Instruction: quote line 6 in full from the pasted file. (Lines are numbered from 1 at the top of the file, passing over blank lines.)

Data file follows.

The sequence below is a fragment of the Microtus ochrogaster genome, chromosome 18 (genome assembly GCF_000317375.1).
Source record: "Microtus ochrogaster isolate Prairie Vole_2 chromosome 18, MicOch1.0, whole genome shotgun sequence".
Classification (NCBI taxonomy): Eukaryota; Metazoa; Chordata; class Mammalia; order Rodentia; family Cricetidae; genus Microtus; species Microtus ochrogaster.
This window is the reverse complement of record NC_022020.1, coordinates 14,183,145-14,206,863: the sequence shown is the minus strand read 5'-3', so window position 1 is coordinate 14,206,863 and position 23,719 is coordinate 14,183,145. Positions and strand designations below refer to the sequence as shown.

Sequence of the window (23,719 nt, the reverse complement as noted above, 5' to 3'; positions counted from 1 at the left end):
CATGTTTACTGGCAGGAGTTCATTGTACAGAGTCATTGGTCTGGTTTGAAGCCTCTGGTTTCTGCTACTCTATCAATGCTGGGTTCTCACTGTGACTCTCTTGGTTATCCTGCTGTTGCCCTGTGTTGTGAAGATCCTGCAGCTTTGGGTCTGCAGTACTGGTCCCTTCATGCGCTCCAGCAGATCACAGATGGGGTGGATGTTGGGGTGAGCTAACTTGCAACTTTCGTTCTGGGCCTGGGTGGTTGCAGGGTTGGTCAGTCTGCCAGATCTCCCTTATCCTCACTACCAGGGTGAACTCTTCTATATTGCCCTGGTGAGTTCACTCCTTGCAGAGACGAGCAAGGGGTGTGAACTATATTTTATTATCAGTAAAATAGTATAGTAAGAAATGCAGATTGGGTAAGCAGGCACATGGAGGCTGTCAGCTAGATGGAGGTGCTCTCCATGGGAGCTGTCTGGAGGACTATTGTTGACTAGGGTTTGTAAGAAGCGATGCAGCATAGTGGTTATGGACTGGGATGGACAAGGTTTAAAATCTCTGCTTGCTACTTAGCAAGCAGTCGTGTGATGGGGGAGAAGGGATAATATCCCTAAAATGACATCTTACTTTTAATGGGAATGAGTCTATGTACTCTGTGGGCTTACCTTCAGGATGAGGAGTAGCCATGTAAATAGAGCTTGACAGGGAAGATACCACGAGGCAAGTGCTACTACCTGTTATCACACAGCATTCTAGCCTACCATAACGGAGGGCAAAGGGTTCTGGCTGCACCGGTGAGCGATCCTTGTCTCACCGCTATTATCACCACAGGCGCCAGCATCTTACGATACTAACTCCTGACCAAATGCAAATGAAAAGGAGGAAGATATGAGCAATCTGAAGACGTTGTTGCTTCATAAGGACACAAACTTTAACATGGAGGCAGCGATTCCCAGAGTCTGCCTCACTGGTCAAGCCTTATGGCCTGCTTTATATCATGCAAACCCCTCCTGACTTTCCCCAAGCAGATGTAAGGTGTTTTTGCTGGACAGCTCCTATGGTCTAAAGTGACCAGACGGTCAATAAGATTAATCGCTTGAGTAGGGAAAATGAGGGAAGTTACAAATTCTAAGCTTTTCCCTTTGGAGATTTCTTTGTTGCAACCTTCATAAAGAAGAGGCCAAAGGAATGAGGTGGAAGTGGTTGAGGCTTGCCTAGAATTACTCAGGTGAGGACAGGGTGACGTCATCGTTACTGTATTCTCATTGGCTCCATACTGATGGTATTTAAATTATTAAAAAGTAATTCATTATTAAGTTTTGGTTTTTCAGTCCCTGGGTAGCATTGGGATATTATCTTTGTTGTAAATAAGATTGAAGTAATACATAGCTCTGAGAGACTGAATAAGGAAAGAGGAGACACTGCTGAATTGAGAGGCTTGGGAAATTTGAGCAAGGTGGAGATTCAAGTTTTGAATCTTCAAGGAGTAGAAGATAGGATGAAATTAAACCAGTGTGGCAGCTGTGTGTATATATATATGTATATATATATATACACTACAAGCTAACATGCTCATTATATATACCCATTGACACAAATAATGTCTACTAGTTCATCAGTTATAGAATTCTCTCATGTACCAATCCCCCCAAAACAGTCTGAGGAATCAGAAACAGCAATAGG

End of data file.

CATGTTTACTGGCAGGAGTTCATTGTACAGAGTCATTGGTCTGGTTTGAAGCCTCTGGTTTCTGCTACTCTATCAATGCTGGGTTCTCACTGTGACTCTCTTGGTTATCCTGCTGTTGCCCTGTGTTGTGAAGATCCTGCAGCTTTGGGTCTGCAGTACTGGTCCCTTCATGCGCTCCAGCAGATCACAGATGGGGTGGATGTTGGGGTGAGCTAACTTGCAACTTTCGTTCTGGGCCTGGGTGGTTGCAGGGTTGGTCAGTCTGCCAGATCTCCCTTATCCTCACTACCAGGGTGAACTCTTCTATATTGCCCTGGTGAGTTCACTCCTTGCAGAGACGAGCAAGGGGTGTGAACTATATTTTATTATCAGTAAAATAGTATAGTAAGAAATGCAGATTGGGTAAGCAGGCACATGGAGGCTGTCAGCTAGATGGAGGTGCTCTCCATGGGAGCTGTCTGGAGGACTATTGTTGACTAGGGTTTGTAAGAAGCGATGCAGCATAGTGGTTATGGACTGGGATGGACAAGGTTTAAAATCTCTGCTTGCTACTTAGCAAGCAGTCGTGTGATGGGGGAGAAGGGATAATATCCCTAAAATGACATCTTACTTTTAATGGGAATGAGTCTATGTACTCTGTGGGCTTACCTTCAGGATGAGGAGTAGCCATGTAAATAGAGCTTGACAGGGAAGATACCACGAGGCAAGTGCTACTACCTGTTATCACACAGCATTCTAGCCTACCATAACGGAGGGCAAAGGGTTCTGGCTGCACCGGTGAGCGATCCTTGTCTCACCGCTATTATCACCACAGGCGCCAGCATCTTACGATACTAACTCCTGACCAAATGCAAATGAAAAGGAGGAAGATATGAGCAATCTGAAGACGTTGTTGCTTCATAAGGACACAAACTTTAACATGGAGGCAGCGATTCCCAGAGTCTGCCTCACTGGTCAAGCCTTATGGCCTGCTTTATATCATGCAAACCCCTCCTGACTTTCCCCAAGCAGATGTAAGGTGTTTTTGCTGGACAGCTCCTATGGTCTAAAGTGACCAGACGGTCAATAAGATTAATCGCTTGAGTAGGGAAAATGAGGGAAGTTACAAATTCTAAGCTTTTCCCTTTGGAGATTTCTTTGTTGCAACCTTCATAAAGAAGAGGCCAAAGGAATGAGGTGGAAGTGGTTGAGGCTTGCCTAGAATTACTCAGGTGAGGACAGGGTGACGTCATCGTTACTGTATTCTCATTGGCTCCATACTGATGGTATTTAAATTATTAAAAAGTAATTCATTATTAAGTTTTGGTTTTTCAGTCCCTGGGTAGCATTGGGATATTATCTTTGTTGTAAATAAGATTGAAGTAATACATAGCTCTGAGAGACTGAATAAGGAAAGAGGAGACACTGCTGAATTGAGAGGCTTGGGAAATTTGAGCAAGGTGGAGATTCAAGTTTTGAATCTTCAAGGAGTAGAAGATAGGATGAAATTAAACCAGTGTGGCAGCTGTGTGTATATATATATGTATATATATATATACACTACAAGCTAACATGCTCATTATATATACCCATTGACACAAATAATGTCTACTAGTTCATCAGTTATAGAATTCTCTCATGTACCAATCCCCCCAAAACAGTCTGAGGAATCAGAAACAGCAATAGG